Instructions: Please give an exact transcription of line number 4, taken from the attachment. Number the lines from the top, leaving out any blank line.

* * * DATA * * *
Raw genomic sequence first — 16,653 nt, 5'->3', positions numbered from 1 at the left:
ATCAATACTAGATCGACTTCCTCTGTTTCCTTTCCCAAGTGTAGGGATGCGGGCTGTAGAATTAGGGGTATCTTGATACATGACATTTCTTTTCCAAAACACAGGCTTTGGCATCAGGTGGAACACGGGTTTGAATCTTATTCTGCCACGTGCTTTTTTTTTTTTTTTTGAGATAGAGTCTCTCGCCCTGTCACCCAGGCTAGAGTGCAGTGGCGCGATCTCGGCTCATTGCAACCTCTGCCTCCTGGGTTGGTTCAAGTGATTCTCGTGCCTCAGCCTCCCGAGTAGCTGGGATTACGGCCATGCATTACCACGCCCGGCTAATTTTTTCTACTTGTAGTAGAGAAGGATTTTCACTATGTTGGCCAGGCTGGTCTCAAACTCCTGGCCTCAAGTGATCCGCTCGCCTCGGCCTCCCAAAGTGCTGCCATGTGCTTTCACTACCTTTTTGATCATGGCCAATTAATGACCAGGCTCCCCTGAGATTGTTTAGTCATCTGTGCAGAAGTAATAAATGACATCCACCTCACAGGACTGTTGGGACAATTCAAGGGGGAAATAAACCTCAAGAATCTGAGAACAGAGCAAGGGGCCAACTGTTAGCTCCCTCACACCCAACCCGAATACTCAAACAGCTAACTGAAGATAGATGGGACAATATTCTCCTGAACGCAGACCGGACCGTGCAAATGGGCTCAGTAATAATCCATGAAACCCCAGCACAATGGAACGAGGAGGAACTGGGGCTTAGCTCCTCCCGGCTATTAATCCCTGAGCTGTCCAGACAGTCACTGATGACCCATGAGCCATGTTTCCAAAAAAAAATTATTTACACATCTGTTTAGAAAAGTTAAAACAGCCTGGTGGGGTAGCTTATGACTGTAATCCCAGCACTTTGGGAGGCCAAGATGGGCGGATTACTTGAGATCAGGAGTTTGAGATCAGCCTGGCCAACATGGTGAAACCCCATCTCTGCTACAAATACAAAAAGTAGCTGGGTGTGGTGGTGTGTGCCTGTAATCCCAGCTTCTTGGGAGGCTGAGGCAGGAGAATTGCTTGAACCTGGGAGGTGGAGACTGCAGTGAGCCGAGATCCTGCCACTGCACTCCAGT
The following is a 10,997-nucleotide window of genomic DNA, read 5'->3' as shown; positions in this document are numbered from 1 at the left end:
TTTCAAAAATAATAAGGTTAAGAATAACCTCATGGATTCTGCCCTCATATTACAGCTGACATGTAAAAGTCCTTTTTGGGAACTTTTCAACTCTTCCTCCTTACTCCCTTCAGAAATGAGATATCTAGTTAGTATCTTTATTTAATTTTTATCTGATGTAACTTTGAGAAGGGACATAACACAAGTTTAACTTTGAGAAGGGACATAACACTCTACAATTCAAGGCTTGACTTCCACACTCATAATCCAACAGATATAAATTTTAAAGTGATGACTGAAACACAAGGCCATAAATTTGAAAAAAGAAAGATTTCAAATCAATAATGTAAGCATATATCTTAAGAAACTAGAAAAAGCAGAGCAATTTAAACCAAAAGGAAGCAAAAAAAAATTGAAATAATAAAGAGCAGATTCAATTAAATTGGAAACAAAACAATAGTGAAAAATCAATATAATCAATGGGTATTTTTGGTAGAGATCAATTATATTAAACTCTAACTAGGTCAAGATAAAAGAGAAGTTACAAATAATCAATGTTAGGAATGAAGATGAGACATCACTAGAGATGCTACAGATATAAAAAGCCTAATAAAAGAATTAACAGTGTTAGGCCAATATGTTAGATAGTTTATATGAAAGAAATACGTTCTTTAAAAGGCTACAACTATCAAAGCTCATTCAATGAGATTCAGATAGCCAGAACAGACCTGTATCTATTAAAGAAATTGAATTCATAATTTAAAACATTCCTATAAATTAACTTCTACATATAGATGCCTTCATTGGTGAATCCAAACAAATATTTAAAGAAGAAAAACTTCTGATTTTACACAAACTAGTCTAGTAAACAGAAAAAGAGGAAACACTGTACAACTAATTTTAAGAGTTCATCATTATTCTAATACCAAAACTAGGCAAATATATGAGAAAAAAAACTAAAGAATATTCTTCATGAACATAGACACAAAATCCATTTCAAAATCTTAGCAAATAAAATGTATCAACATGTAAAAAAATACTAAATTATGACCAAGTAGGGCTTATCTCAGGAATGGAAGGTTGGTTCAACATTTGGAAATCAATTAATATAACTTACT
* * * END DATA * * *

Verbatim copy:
TTTCAAAAATAATAAGGTTAAGAATAACCTCATGGATTCTGCCCTCATATTACAGCTGACATGTAAAAGTCCTTTTTGGGAACTTTTCAACTCTTCCTCCTTACTCCCTTCAGAAATGAGATATCTAGTTAGTATCTTTATTTAATTTTTATCTGATGTAACTTTGAGAAGGGACATAACACAAGTTTAACTTTGAGAAGGGACATAACACTCTACAATTCAAGGCTTGACTTCCACACTCATAATCCAACAGATATAAATTTTAAAGTGATGACTGAAACACAAGGCCATAAATTTGAAAAAAGAAAGATTTCAAATCAATAATGTAAGCATATATCTTAAGAAACTAGAAAAAGCAGAGCAATTTAAACCAAAAGGAAGCAAAAAAAAATTGAAATAATAAAGAGCAGATTCAATTAAATTGGAAACAAAACAATAGTGAAAAATCAATATAATCAATGGGTATTTTTGGTAGAGATCAATTATATTAAACTCTAACTAGGTCAAGATAAAAGAGAAGTTACAAATAATCAATGTTAGGAATGAAGATGAGACATCACTAGAGATGCTACAGATATAAAAAGCCTAATAAAAGAATTAACAGTGTTAGGCCAATATGTTAGATAGTTTATATGAAAGAAATACGTTCTTTAAAAGGCTACAACTATCAAAGCTCATTCAATGAGATTCAGATAGCCAGAACAGACCTGTATCTATTAAAGAAATTGAATTCATAATTTAAAACATTCCTATAAATTAACTTCTACATATAGATGCCTTCATTGGTGAATCCAAACAAATATTTAAAGAAGAAAAACTTCTGATTTTACACAAACTAGTCTAGTAAACAGAAAAAGAGGAAACACTGTACAACTAATTTTAAGAGTTCATCATTATTCTAATACCAAAACTAGGCAAATATATGAGAAAAAAAACTAAAGAATATTCTTCATGAACATAGACACAAAATCCATTTCAAAATCTTAGCAAATAAAATGTATCAACATGTAAAAAAATACTAAATTATGACCAAGTAGGGCTTATCTCAGGAATGGAAGGTTGGTTCAACATTTGGAAATCAATTAATATAACTTACT